I’ve gone down the list and realized that it’s official: I don’t know a single person (who I know well enough to know this) who isn’t better than their parent(s). In each case, the person I know is more reasonable, more competent, more interesting and more constructively self-aware than those that brought them into the world.
(Briefly put, everyone I know well enough to know anything about their parents has parents who do outrageously bitchy and self-centered and relationship-destructive things, both to my friends and to others–yet the friends I’m speaking of simply don’t do these kinds of things. They know how to get along reasonably with people in general. Their folks don’t.)
Are all these people I know doomed to have kids that are better than them? Are they going to get worse with age, or are their kids just going to be even cooler than they are?
Or am I the victim of a massive coincidence of some kind?
Are you better than your parents?
If that’s too close to home, are the people you are good friends with better than their parents?
I put this in IMHO because I fully recognize there can be almost no standard of validity for claims like this due to bias and difficulty of measurement… And because I don’t figure it to be very useful to debate whether people can be “better” than each other or not, and whether the criteria I’ve listed have anything to do with this.
If your theory is true, Nixon’s parents must have been real scumbags. And I hesitate even to think about Hitler’s.
I think it’s rather pleasant to believe this because it reassures us about the progress of human civilization. I am extremely skeptical about the idea, but I have no idea how or even if it could be verified.
My parents were wonderful, responsible people, and I’m…well…not. I’m not a horrible person, but no way would I say I’m better.
My wife’s father is a very nice person, and her mom is kind of a jerk…so she’s probably better than one, but not the other.
Have you asked the children of these people you think are good if they really are good?
It’s possible that your perception is simply because you’re seeing a different side of your friends than you would if their children were confiding in you. A lot of people who are horrible to their family in private put on a good facade for the public.
I don’t think there’s anyone who’d say I’m better than my parents. My mom is hella smart, organized and efficient. My dad is empathetic, personable and caring. I’m a cranky sarcastic ass who’s angrily kicked more than one hole in a wall when he was old enough to know better.
What is the nature of your experience with your friends’ parents? Do you only hear about their parents as filtered through your friends’ retellings? Or do you notice their parents’ flaws through direct experience?
Also, note, you are specifically comparing your friends with people who aren’t your friends. Do you notice the same pattern among acquaintances who aren’t your friends?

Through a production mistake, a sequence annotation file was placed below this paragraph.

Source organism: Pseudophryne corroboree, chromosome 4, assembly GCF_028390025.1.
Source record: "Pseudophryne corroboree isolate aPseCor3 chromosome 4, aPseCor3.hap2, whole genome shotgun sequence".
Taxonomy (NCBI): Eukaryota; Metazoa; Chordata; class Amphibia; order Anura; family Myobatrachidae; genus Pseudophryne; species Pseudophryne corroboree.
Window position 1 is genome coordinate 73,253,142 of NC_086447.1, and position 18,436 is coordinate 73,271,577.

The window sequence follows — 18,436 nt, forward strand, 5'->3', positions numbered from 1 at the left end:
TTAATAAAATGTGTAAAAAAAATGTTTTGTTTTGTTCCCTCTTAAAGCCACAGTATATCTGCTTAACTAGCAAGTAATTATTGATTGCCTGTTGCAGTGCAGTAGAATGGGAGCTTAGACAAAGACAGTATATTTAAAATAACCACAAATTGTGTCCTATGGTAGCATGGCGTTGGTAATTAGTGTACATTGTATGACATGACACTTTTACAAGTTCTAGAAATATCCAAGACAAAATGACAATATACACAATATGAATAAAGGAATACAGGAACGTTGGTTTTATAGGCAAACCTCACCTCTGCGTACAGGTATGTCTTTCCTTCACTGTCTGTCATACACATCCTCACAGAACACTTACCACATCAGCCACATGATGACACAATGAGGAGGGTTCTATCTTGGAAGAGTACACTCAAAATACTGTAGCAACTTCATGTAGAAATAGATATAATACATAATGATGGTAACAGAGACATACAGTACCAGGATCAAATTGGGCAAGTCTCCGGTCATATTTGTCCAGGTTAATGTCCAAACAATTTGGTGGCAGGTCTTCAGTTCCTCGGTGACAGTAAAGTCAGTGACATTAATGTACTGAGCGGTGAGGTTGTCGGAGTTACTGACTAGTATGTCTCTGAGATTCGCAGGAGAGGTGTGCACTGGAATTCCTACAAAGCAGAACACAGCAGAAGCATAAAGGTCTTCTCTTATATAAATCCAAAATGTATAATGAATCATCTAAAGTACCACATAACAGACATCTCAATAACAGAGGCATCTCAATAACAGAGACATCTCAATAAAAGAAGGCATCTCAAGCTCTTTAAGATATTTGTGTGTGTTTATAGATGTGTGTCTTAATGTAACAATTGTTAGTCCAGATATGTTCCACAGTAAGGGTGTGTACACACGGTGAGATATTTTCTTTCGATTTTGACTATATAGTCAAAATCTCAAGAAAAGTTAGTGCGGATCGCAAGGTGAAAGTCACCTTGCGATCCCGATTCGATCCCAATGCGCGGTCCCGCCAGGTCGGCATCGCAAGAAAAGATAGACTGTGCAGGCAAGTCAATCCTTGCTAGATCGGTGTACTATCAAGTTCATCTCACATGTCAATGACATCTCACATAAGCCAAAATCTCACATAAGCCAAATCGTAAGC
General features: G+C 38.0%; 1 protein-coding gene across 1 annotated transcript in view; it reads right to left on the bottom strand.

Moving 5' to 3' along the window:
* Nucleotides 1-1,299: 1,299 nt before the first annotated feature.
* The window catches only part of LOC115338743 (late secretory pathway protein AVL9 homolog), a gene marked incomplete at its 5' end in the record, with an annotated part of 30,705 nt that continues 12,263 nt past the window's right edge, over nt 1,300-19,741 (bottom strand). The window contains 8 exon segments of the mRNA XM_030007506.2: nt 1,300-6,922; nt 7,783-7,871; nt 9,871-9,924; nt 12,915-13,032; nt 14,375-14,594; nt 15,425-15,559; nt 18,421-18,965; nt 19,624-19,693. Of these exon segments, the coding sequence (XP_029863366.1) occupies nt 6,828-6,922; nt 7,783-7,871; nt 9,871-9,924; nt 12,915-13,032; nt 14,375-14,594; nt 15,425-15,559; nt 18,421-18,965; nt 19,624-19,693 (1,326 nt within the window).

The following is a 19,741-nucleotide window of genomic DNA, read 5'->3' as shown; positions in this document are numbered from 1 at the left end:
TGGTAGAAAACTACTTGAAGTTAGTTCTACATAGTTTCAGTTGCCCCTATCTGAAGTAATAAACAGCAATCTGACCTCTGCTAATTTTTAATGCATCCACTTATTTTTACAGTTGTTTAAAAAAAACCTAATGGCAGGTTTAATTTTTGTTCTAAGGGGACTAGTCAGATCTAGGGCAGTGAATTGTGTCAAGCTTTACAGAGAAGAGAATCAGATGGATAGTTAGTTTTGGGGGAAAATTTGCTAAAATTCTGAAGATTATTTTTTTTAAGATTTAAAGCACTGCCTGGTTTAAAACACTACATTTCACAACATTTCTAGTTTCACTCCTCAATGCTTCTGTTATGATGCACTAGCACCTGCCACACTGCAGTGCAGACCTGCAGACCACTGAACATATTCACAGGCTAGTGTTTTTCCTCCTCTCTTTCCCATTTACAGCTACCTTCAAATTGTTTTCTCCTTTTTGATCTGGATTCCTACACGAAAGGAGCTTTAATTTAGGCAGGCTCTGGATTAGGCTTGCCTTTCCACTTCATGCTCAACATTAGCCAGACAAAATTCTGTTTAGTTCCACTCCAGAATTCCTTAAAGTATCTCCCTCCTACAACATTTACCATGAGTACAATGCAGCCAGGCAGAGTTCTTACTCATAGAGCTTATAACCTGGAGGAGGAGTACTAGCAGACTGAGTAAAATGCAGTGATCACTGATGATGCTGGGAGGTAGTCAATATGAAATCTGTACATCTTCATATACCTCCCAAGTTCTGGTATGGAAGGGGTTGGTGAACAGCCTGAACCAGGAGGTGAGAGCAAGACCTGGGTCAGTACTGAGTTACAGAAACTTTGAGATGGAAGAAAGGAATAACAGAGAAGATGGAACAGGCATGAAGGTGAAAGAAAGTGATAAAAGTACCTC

ETA: lavenderviolet already said much of what I was trying to say.
My dad was an alcoholic, violent at times so to be “better” than him pretty much requires just being sober and not slapping around my spouse.
My mother was smarter than me, but I’m much more grounded/stable than she was. She died thinking her daughter was a better person than she was - I know the truth, though - she was a better person than I could ever hope to be. (Not trying to romanticize the dead here – just sayin’.)
ETA: gee thanks,** Frylock**!
So of course a lot of the information I have comes through the friends, but I (like to think I) am pretty okay at filtering out the bias/spin.
But it’s not only stories–the verifiable facts include things like messy melodramatic divorces, witnessed instances of people insisting on interpreting ever event as being somehow intentionally shaped to be against them, a willingness to be drunk to the point of absence in front of the child and his friends (that’s from a while ago though), an utter inability to stay financially afloat despite being in the top 20 percent of income earners, verbal abuse of girls on the basis of their failure to match a consumerist vision of beauty, things like these.
I’m in an epistemological bind there because it’d only be people I know as “friends” who I’d know anything about what their parents are like in a sense that allows comparison between parent and offspring.
My parents are brilliant, hardworking, generous, and loved by everyone they meet. Their kids, including me, try hard, but just don’t measure up.
Are you getting the information on the parents from your personal interaction with them, or from their kids? Kids see their parents at their best and their worst, and tend to remember the worst. I know how great my parents are because of objective things I see them do as well as being frequently told by others how wonderful my parents are and how lucky I am to have them. While I recognize all of this, I also know that my parents have flaws, some of which I have experienced up close and personal.
Finally, your friends are your friends because you think they are good people. At least I hope you wouldn’t choose bad people as your friends. So you tend to focus on their good qualities. Are you sure that an objective person would judge your friends as good and their parents as less so? Maybe it’s just that you choose friends with the qualities you value, qualities their parents may not have.
And on preview I see mention of “consumerist vision of beauty.” While that’s certainly not something I value, I have friends who do. I think there’s something to the idea that you like your friends because you like your friends. Their parents may have friends who share their values, and think that their kids are impossible brats.